Article 25 of the UDHR states that ‘everyone has the right to a standard of living adequate for the health and wellbeing of himself including food, clothing, housing and medical care Similarly, Article 12 of the ICESCR advocates the right of everyone to the enjoyment of the highest attainable standard of physical and mental health’. Article 12.2 (d) of the ICESCR places an obligation on states to create conditions that ensure medical service and medical attention in the event of sickness.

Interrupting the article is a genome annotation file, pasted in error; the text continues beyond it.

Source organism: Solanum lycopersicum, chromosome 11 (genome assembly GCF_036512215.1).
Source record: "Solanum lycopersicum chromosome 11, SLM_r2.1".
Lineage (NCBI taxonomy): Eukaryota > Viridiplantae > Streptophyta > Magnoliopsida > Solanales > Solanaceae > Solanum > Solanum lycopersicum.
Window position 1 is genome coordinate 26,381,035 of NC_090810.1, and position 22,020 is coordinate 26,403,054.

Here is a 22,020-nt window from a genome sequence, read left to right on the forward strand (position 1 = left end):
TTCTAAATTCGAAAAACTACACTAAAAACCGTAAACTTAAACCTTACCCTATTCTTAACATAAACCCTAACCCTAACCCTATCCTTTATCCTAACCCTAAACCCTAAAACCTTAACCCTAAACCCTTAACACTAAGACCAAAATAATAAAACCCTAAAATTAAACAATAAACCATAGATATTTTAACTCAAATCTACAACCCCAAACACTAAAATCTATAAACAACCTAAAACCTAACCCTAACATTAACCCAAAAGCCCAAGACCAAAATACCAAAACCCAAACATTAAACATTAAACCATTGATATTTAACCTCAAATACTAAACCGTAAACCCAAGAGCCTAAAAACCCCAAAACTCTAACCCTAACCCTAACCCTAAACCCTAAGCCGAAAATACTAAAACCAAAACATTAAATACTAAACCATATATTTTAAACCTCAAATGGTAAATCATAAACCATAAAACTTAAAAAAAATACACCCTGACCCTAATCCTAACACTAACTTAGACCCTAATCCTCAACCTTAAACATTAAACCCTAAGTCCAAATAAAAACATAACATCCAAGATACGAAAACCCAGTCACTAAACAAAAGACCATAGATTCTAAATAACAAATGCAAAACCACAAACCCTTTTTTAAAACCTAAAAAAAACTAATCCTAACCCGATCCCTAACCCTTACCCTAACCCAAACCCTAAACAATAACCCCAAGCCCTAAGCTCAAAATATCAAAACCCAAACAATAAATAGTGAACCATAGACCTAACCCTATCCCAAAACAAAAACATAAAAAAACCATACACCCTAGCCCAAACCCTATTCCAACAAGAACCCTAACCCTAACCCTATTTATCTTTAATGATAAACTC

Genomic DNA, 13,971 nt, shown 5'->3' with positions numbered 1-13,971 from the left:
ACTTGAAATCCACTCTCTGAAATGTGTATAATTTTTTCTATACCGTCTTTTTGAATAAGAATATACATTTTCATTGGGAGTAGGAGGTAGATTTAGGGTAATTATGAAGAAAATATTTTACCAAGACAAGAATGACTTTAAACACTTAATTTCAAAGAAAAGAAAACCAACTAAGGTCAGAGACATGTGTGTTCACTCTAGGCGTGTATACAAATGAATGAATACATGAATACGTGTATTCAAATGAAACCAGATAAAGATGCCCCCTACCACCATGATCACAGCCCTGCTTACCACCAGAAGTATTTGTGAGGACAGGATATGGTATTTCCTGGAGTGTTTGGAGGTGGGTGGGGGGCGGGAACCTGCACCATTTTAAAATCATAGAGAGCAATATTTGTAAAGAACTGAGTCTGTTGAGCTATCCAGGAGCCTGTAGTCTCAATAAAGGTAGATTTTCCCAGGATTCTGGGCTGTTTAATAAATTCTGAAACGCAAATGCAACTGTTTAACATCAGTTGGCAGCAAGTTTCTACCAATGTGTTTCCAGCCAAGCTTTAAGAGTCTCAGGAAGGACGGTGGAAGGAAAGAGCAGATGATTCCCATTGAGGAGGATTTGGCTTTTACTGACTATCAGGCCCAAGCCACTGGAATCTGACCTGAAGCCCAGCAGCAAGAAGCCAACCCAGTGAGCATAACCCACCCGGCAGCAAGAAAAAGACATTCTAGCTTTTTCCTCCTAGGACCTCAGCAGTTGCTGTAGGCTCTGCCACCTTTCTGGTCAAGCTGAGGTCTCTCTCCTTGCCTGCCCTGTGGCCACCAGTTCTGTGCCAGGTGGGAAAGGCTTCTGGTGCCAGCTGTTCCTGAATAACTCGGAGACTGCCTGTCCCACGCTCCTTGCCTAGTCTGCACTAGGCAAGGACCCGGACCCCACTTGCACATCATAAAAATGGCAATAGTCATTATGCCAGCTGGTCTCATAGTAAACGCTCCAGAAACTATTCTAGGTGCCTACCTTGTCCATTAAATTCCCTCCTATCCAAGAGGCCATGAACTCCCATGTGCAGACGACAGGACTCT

If IPR such as medical patents are recognized as human rights, it would result in absurd outcomes where one human right comes in the way of another human right. Specifically, medical patents obligate a country to introduce product patents in pharmaceuticals, thereby disallowing the generic manufacture of medicines, which, in turn, leads to higher medicine prices, adversely affecting accessibility of medicines by the poor and endangering the human right to health. This discussion illustrates that IPR are not human rights, essentially because there are certain fundamental differences between the two. Article 15.1 (c) should be narrowly construed in light of the overall balancing principle enunciated in Article 15.1. If we consider IPR as human rights, there could be serious repercussions on the fulfillment and enjoyment of existing human rights.